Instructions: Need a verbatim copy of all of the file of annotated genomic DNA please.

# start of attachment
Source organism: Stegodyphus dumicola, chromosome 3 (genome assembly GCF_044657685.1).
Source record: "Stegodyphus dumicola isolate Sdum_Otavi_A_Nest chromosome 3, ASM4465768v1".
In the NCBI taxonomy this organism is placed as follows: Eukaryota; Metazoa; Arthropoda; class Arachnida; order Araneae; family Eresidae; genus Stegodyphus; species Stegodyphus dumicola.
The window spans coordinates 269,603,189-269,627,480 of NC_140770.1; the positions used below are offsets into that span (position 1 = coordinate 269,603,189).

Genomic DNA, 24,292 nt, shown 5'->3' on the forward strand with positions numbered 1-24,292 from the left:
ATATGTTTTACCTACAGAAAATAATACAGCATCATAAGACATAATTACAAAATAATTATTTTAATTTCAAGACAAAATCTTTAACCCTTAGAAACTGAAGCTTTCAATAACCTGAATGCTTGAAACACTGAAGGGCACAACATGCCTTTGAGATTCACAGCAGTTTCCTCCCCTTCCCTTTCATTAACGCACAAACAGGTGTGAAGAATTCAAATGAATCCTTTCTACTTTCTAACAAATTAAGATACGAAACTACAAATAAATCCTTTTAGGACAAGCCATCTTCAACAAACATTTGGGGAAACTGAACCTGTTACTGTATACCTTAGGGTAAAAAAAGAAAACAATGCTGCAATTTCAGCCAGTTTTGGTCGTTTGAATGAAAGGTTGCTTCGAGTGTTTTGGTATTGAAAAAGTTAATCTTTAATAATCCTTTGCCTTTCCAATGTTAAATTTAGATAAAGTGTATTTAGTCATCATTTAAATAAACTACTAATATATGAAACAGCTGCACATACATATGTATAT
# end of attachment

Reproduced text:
Source organism: Stegodyphus dumicola, chromosome 3 (genome assembly GCF_044657685.1).
Source record: "Stegodyphus dumicola isolate Sdum_Otavi_A_Nest chromosome 3, ASM4465768v1".
In the NCBI taxonomy this organism is placed as follows: Eukaryota; Metazoa; Arthropoda; class Arachnida; order Araneae; family Eresidae; genus Stegodyphus; species Stegodyphus dumicola.
The window spans coordinates 269,603,189-269,627,480 of NC_140770.1; the positions used below are offsets into that span (position 1 = coordinate 269,603,189).

Genomic DNA, 24,292 nt, shown 5'->3' on the forward strand with positions numbered 1-24,292 from the left:
ATATGTTTTACCTACAGAAAATAATACAGCATCATAAGACATAATTACAAAATAATTATTTTAATTTCAAGACAAAATCTTTAACCCTTAGAAACTGAAGCTTTCAATAACCTGAATGCTTGAAACACTGAAGGGCACAACATGCCTTTGAGATTCACAGCAGTTTCCTCCCCTTCCCTTTCATTAACGCACAAACAGGTGTGAAGAATTCAAATGAATCCTTTCTACTTTCTAACAAATTAAGATACGAAACTACAAATAAATCCTTTTAGGACAAGCCATCTTCAACAAACATTTGGGGAAACTGAACCTGTTACTGTATACCTTAGGGTAAAAAAAGAAAACAATGCTGCAATTTCAGCCAGTTTTGGTCGTTTGAATGAAAGGTTGCTTCGAGTGTTTTGGTATTGAAAAAGTTAATCTTTAATAATCCTTTGCCTTTCCAATGTTAAATTTAGATAAAGTGTATTTAGTCATCATTTAAATAAACTACTAATATATGAAACAGCTGCACATACATATGTATAT